The statistics are certainly compelling: mobile subscriptions have increased by 45 percent over the past four years and – by the end of 2011 – almost 85 percent of the world's 7 billion people had access to a mobile device1; by the end of 2010, smartphone shipments had overshadowed PC shipments, making mobiles the de facto computing platform of choice2; and between 2008 and 2011, revenues for mobile apps and advertising grew by 153 percent (CAGR) to reach GBP12 billion3.
Will benefits materialize?
While all this may be true, when you look back at all the hype that surrounded the launch of 3G for example, it would be easy to argue that – in many ways – the progress that we have experienced in mobile to date does not match up to the innovation that was promised.
And as 4G/LTE begins to take hold, many are left wondering if today's projections will indeed materialize, particularly given the wild predictions now circulating: boosters paint a picture of populations using their phones for virtually everything, anywhere and at any time; from experiencing augmented reality shopping and conducting mobile video conference calls through to mobile payments and real-time mobile business intelligence tools.
Dialing up reality
Certainly, there are pockets of innovation that mark the path to this 'brave new world'. But the reality is that many of these developments are still not mainstream (some have yet to be perfected and commercialized), leading many to believe that we are still some way off from mobile becoming the truly disruptive technology that observers predict.
Depending on whom you ask, this belief can be attributed to a range of factors. Many businesses are reluctant to invest in a channel that they believe will cannibalize their existing business models. Others point to variable network quality, inter-operability challenges and complex technology roll-outs. And almost everyone agrees that security and privacy concerns are slowing the pace of adoption and need to be quickly addressed.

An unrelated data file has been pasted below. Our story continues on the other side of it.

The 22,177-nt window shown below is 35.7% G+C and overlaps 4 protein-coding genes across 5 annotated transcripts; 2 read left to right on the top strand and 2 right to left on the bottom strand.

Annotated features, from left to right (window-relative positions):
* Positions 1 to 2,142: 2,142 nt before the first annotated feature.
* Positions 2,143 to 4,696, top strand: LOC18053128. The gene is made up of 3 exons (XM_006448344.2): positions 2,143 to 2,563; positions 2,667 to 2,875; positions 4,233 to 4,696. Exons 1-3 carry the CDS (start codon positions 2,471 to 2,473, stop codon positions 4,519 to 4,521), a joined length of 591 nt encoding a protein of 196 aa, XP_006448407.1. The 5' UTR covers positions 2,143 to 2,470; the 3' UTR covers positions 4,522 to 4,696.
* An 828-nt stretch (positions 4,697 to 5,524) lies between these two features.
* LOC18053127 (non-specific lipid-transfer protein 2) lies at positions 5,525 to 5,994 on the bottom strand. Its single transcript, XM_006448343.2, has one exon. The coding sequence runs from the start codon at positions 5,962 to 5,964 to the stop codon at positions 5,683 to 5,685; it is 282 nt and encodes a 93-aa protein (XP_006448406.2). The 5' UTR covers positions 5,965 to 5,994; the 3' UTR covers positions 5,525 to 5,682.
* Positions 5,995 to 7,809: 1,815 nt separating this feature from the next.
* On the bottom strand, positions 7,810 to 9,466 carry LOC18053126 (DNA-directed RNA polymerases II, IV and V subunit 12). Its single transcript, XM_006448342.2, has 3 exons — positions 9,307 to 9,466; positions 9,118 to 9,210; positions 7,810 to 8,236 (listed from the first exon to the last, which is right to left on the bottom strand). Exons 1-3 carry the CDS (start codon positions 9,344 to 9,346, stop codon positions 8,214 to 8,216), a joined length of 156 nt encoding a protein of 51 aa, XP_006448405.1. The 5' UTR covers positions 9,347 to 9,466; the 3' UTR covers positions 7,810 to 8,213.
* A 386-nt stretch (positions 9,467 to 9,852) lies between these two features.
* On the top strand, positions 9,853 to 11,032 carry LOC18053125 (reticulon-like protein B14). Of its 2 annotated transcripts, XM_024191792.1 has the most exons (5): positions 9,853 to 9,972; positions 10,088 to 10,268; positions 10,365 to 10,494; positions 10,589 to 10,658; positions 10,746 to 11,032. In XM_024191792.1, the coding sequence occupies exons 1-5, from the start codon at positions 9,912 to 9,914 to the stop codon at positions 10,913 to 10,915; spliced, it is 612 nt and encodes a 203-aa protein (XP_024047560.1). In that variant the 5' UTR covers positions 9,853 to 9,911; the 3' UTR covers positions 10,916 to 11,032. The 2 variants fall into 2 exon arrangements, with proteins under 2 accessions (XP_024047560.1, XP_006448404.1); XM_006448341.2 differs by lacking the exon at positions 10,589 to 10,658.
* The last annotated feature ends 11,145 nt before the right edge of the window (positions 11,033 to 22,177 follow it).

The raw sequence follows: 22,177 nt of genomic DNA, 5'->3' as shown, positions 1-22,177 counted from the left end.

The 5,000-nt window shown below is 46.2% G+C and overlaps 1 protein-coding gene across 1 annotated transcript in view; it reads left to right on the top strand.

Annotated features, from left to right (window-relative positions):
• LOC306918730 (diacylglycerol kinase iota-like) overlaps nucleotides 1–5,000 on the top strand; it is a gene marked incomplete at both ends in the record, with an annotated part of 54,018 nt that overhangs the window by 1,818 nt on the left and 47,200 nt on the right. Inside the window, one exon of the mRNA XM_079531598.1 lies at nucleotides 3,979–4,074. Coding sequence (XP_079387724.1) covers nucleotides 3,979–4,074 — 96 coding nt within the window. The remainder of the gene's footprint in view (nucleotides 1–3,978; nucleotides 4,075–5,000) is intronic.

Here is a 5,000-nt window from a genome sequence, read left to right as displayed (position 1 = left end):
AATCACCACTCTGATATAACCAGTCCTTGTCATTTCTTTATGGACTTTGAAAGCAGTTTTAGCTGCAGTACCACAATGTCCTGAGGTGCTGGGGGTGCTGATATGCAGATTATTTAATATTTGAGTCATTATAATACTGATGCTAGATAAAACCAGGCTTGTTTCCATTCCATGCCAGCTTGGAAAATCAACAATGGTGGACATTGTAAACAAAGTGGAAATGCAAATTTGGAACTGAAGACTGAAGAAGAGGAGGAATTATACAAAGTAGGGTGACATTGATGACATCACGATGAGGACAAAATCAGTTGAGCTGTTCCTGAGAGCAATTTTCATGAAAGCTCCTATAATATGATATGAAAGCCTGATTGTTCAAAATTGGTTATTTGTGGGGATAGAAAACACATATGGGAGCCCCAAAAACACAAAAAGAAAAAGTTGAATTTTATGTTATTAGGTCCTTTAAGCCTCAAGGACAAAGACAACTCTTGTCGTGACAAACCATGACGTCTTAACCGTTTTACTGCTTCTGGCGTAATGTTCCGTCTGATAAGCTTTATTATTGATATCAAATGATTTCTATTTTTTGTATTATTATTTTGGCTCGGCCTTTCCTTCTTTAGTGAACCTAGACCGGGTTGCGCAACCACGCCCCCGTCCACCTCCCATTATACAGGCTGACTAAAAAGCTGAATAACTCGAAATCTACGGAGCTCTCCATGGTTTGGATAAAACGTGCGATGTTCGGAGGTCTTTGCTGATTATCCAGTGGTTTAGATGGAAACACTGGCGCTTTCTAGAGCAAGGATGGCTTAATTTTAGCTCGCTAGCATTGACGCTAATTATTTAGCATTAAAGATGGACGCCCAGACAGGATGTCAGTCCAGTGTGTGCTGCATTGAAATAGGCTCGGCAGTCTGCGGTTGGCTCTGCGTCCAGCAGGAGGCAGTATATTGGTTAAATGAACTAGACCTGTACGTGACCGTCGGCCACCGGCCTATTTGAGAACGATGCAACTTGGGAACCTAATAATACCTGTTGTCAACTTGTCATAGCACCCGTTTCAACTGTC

As a result, we have seen some of the most innovative advances made – not by the traditional global powerhouses and industry stalwarts – but by relatively new start-ups such as Square, Shazam and Twitter.
A changing balance of power
What is plainly clear is that the pace of change and the opportunities created by mobile are unstoppable. For businesses, the simple reality is this: it is no longer an option to sit on the sidelines or take a cautious approach to mCommerce, businesses have to strive to get ahead of the mobile curve to survive. The 'consumerization of IT' will mean that the next wave of mobile business models is being driven by users – whether in a consumer or enterprise context. And the dramatic rise in BYOD (bring your own device) - employees using their own devices on office infrastructure - is testament to this shift. Change is therefore no longer being led by enterprises but by consumers and end-users, and they are dictating the mobile business agenda.
The bottom line is that those enterprises that are either not willing or not able to change their business models to meet this new mobile paradigm will almost certainly miss out. Moreover, business leaders must recognize that the pace of technological innovation and mobile adoption is only just starting to pick up speed and is set to accelerate massively in the next few years. If they hope to survive the market transformation – businesses will need to devote serious and senior resources to ensure that they are leading rather than lagging the mobile charge.
There should be no doubt that mobile is finally about to take off into the 'brave new world'. The real question is whether today's businesses are prepared to survive the ride.
By Tudor Aw, Head of Technology, KPMG in the UK
1ITU World Telecommunication/ICT Indicators database
2IDC Worldwide Quarterly PC Tracker, January 12, 2011